First, some background.
For reasons I will not go into here, it is technically very straightforward to ‘spoof’ an email address. I could within the space of ten minutes set up an email account, send you an email, and pretend it is from any email address in the world. This is why when you get an email from email@example.com or firstname.lastname@example.org you can be pretty sure it is junk.
This does NOT mean their systems have been compromised and used to send that email, the actual email will not originate from or go anywhere near their systems. It’s like me phoning you up and pretending to be either of these people. It’s simply a lie.
Over the years various systems have been developed to help email systems spot these “spoofed” emails. In the early days, emails would be marked as junk based on content or design, attachment types and so on. These filters usually worked but were not foolproof and caused ‘false positives’ so genuine email is marked as junk (as as we used to call it, spam). Over the years I have seen genuine emails get discarded simply because they had links to various social media sites (e.g. a link to twitter) listed on the email footer or were pictures of text as opposed to pictures and text. Some email filters still employ these kinds of techniques as a line of defence, but for some time now there have been some extra and better tools in the toolbox to prevent junk mail as we shall see below.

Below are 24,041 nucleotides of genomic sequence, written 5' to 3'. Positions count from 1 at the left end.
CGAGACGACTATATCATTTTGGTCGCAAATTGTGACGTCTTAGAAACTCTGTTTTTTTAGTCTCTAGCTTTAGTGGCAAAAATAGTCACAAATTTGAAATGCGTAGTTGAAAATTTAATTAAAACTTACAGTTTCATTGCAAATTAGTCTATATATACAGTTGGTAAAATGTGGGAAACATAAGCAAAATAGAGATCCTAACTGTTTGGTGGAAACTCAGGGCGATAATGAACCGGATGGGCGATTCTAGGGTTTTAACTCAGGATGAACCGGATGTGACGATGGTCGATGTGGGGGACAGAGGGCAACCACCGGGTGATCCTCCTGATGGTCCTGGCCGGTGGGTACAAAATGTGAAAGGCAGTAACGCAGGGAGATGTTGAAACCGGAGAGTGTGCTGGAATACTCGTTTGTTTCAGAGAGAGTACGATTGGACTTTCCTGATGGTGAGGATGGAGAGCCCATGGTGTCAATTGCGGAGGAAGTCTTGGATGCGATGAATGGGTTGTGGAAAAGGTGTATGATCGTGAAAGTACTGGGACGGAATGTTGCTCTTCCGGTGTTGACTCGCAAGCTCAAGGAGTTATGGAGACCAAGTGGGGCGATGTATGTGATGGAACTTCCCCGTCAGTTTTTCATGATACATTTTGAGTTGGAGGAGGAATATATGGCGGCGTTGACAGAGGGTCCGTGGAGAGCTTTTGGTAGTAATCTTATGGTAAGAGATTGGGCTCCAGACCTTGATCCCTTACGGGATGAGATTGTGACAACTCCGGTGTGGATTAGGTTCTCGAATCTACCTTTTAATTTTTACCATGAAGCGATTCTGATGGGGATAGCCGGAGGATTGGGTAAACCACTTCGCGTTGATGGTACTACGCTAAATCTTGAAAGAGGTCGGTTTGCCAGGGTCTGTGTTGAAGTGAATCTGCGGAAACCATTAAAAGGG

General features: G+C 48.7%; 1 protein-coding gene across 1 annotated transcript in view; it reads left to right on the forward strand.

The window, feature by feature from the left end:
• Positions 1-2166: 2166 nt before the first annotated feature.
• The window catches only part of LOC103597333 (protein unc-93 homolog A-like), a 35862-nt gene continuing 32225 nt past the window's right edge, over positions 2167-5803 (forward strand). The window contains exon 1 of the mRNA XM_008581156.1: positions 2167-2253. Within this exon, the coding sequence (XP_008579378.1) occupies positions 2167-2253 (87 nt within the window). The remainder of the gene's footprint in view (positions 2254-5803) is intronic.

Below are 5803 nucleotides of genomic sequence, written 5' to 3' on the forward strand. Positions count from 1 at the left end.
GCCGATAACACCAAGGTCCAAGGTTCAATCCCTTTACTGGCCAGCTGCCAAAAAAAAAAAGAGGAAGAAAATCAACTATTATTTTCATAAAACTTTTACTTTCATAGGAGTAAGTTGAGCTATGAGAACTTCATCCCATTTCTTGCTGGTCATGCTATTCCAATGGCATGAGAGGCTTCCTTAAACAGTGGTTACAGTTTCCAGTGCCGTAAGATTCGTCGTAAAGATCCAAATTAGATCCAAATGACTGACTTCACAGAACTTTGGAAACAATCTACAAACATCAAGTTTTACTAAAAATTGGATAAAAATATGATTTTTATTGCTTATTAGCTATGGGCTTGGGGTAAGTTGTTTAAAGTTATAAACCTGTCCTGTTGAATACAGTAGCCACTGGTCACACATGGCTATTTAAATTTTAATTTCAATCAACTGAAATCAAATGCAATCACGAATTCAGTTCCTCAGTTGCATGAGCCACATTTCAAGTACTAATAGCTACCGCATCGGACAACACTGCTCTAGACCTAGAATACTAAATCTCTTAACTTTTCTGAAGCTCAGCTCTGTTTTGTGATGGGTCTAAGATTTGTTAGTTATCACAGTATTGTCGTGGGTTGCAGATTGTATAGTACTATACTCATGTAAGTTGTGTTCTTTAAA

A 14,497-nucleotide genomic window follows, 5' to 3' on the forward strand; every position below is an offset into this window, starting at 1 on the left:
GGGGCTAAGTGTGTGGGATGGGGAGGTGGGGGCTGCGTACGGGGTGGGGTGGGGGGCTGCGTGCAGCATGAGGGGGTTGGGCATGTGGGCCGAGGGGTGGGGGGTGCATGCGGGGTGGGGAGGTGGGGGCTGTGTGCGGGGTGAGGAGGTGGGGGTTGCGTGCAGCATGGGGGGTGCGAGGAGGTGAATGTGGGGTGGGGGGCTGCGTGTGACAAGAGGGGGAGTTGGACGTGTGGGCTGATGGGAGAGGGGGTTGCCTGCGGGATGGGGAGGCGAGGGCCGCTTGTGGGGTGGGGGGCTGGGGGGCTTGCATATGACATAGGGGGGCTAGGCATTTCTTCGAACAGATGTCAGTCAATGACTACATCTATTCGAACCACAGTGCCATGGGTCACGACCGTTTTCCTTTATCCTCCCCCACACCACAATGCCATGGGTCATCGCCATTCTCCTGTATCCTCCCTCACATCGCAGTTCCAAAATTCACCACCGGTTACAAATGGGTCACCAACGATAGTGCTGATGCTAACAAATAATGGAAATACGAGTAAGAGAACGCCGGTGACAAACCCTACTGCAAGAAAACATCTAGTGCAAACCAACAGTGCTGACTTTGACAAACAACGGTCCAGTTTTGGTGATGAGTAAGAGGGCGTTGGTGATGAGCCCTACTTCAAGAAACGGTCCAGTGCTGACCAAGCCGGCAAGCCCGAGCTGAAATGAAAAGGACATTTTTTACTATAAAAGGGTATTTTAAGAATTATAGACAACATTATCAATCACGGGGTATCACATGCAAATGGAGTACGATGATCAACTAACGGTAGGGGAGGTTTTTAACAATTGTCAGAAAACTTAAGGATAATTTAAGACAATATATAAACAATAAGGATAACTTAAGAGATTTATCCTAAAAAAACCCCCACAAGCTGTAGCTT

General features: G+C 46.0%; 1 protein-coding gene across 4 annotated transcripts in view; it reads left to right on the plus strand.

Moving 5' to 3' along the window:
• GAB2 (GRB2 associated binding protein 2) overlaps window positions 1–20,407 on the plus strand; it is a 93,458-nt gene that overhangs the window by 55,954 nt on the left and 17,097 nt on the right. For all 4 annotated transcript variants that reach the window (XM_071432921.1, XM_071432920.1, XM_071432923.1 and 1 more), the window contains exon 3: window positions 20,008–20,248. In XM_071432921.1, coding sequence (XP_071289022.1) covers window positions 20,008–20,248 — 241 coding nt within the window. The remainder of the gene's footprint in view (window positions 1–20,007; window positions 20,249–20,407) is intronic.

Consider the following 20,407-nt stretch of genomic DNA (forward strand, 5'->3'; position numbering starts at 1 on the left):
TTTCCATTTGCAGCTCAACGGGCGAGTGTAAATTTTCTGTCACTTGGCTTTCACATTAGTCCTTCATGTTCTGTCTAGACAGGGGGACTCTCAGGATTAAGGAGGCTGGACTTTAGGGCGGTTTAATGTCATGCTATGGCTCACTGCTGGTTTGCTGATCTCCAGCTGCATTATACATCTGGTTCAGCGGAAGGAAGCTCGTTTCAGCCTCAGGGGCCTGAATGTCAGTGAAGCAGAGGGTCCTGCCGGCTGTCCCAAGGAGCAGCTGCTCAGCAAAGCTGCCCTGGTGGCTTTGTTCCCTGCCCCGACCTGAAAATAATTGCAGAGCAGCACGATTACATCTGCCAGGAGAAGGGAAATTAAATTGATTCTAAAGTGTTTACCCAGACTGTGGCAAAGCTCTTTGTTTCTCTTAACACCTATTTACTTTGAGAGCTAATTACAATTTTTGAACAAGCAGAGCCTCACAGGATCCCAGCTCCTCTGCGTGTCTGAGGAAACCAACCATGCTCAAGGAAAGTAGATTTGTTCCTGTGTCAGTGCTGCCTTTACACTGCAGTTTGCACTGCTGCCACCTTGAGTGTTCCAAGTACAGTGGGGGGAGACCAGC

There are now three well established tools we can use to help ensure genuine email that you send gets delivered and try and stop spoofers pretending to be you. They are called SPF, DKIM and DMARC. If you would like to read detailed, technical information about these tools (I wouldn’t) start here:
If (after reading these articles), your brain hurts, or you have wisely skipped those links, lets call these tools Fred, Wilma and Bam-Bam and let me give you an easier explanation:
SPF, DKIM and DMARC for Dummies
The SPF Record (Fred)
Fred is pretty clever. He knows which servers are allowed to send email from your domain. When emails from your domain are received by an email server it will check to see if they are on Fred’s list. If they aren’t on his list there is something dodgy about those emails.
The DKIM record (Wilma)
Wilma is also pretty clever, and she has a magical key. All emails you send have an equally magical lock hidden inside them that can only be unlocked by Wilma’s magical key. When emails from your domain are received by an email server, they’ll call up Wilma and see if she thinks the emails are genuine. If Wilma can’t unlock the magical lock with her magical key then there is something a bit dodgy about those emails.
Bam-Bam is not so smart but she is pretty loud and will do what you tell her to. If Fred or Wilma spot there’s something dodgy going on Bam-Bam will hold up a sign that says “that email is junk” or “that email is genuine”. Not only that but BamBam can give out her email address and ask servers across the whole world to let her know how things are going with the whole good email versus evil email situation.
A final note…
There are lots of reasons why emails you send might go into the recipients spam, but unless you have your SPF, DKIM and DMARC properly set up, we can probably identify the root cause, but might not be able to stop it.